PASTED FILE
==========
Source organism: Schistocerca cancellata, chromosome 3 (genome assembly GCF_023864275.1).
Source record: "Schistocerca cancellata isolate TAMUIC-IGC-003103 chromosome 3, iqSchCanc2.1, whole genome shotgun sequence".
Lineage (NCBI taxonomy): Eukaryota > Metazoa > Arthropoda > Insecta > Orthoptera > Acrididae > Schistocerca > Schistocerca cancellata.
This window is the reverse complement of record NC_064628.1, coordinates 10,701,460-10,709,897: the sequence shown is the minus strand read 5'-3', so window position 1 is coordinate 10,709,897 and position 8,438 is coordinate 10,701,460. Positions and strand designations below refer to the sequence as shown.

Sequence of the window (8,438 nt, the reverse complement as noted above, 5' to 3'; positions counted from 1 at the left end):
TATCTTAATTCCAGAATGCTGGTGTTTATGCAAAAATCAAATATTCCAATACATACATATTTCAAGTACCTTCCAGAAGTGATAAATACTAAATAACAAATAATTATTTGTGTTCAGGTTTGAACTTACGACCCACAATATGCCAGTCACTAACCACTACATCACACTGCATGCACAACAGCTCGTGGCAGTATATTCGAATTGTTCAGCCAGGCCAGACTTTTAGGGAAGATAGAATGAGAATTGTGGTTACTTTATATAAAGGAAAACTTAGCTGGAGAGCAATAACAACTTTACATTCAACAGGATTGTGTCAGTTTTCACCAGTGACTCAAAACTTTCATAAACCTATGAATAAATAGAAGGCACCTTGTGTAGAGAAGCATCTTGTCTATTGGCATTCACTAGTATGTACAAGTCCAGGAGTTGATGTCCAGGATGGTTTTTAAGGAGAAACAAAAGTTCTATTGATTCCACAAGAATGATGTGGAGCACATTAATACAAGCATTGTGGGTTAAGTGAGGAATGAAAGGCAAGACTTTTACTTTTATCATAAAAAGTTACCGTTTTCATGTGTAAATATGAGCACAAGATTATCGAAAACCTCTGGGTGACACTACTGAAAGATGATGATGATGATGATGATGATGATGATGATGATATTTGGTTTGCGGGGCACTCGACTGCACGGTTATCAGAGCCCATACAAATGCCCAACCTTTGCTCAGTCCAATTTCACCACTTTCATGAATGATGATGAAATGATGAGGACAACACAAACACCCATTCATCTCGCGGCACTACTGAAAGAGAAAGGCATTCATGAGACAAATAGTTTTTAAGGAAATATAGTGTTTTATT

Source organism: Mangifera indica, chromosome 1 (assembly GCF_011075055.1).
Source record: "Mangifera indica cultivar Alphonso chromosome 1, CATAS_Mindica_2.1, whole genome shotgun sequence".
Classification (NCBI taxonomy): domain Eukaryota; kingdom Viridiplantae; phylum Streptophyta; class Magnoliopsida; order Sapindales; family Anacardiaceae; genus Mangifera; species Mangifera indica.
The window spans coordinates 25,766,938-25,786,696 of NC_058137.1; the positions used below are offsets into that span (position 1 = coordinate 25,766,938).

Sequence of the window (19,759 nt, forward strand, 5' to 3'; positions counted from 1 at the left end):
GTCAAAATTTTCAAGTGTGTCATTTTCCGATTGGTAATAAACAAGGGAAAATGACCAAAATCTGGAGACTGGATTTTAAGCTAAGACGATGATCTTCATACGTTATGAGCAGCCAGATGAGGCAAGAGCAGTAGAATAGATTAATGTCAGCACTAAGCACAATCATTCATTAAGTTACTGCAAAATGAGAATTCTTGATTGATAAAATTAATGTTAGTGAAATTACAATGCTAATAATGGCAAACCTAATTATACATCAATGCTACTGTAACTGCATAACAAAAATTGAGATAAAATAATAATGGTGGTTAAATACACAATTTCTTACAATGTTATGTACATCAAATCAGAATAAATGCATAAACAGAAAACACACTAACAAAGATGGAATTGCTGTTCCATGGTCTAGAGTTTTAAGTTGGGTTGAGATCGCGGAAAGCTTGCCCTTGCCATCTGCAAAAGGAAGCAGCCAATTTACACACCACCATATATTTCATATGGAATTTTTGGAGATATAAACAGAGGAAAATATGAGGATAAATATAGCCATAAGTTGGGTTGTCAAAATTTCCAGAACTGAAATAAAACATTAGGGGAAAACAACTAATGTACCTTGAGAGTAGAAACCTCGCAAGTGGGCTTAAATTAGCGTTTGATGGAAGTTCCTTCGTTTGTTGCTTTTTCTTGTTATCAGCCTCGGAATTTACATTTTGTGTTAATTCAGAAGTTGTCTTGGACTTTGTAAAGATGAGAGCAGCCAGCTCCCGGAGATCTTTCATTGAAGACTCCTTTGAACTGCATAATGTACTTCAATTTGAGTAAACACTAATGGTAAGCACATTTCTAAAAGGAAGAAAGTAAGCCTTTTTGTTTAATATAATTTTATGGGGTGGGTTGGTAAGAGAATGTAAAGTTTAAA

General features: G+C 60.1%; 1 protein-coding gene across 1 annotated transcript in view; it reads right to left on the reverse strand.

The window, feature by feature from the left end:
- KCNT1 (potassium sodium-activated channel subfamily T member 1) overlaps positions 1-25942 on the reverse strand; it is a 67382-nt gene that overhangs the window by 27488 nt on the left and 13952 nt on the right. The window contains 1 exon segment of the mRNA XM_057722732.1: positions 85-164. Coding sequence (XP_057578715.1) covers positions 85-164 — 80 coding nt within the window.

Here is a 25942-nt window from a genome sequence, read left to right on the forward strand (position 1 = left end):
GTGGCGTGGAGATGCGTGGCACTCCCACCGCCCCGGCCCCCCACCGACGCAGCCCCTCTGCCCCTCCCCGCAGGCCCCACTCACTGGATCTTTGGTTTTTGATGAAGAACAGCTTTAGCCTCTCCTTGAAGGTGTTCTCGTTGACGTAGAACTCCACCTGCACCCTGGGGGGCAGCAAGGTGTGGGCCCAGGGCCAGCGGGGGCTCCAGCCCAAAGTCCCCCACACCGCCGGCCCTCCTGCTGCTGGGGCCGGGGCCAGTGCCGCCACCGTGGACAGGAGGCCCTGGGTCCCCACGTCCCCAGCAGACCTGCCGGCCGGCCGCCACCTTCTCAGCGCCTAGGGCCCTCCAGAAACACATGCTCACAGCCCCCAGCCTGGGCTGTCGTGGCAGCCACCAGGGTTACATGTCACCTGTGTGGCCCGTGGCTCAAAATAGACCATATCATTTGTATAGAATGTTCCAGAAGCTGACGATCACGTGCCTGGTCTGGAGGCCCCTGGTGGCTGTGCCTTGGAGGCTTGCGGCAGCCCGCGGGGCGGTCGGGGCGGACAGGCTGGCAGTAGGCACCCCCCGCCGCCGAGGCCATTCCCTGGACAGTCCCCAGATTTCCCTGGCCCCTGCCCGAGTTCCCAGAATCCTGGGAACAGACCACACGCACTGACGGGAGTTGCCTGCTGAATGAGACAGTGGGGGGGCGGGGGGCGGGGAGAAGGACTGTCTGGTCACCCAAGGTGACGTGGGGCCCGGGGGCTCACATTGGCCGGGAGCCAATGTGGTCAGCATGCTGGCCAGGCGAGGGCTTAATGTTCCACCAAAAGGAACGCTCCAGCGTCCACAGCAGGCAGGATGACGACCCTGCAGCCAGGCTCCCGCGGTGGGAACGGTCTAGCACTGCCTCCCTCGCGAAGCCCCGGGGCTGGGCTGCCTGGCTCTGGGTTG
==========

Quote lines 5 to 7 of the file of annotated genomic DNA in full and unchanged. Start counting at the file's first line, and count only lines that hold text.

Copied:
Sequence of the window (8,438 nt, the reverse complement as noted above, 5' to 3'; positions counted from 1 at the left end):
TATCTTAATTCCAGAATGCTGGTGTTTATGCAAAAATCAAATATTCCAATACATACATATTTCAAGTACCTTCCAGAAGTGATAAATACTAAATAACAAATAATTATTTGTGTTCAGGTTTGAACTTACGACCCACAATATGCCAGTCACTAACCACTACATCACACTGCATGCACAACAGCTCGTGGCAGTATATTCGAATTGTTCAGCCAGGCCAGACTTTTAGGGAAGATAGAATGAGAATTGTGGTTACTTTATATAAAGGAAAACTTAGCTGGAGAGCAATAACAACTTTACATTCAACAGGATTGTGTCAGTTTTCACCAGTGACTCAAAACTTTCATAAACCTATGAATAAATAGAAGGCACCTTGTGTAGAGAAGCATCTTGTCTATTGGCATTCACTAGTATGTACAAGTCCAGGAGTTGATGTCCAGGATGGTTTTTAAGGAGAAACAAAAGTTCTATTGATTCCACAAGAATGATGTGGAGCACATTAATACAAGCATTGTGGGTTAAGTGAGGAATGAAAGGCAAGACTTTTACTTTTATCATAAAAAGTTACCGTTTTCATGTGTAAATATGAGCACAAGATTATCGAAAACCTCTGGGTGACACTACTGAAAGATGATGATGATGATGATGATGATGATGATGATGATATTTGGTTTGCGGGGCACTCGACTGCACGGTTATCAGAGCCCATACAAATGCCCAACCTTTGCTCAGTCCAATTTCACCACTTTCATGAATGATGATGAAATGATGAGGACAACACAAACACCCATTCATCTCGCGGCACTACTGAAAGAGAAAGGCATTCATGAGACAAATAGTTTTTAAGGAAATATAGTGTTTTATT

Source organism: Mangifera indica, chromosome 1 (assembly GCF_011075055.1).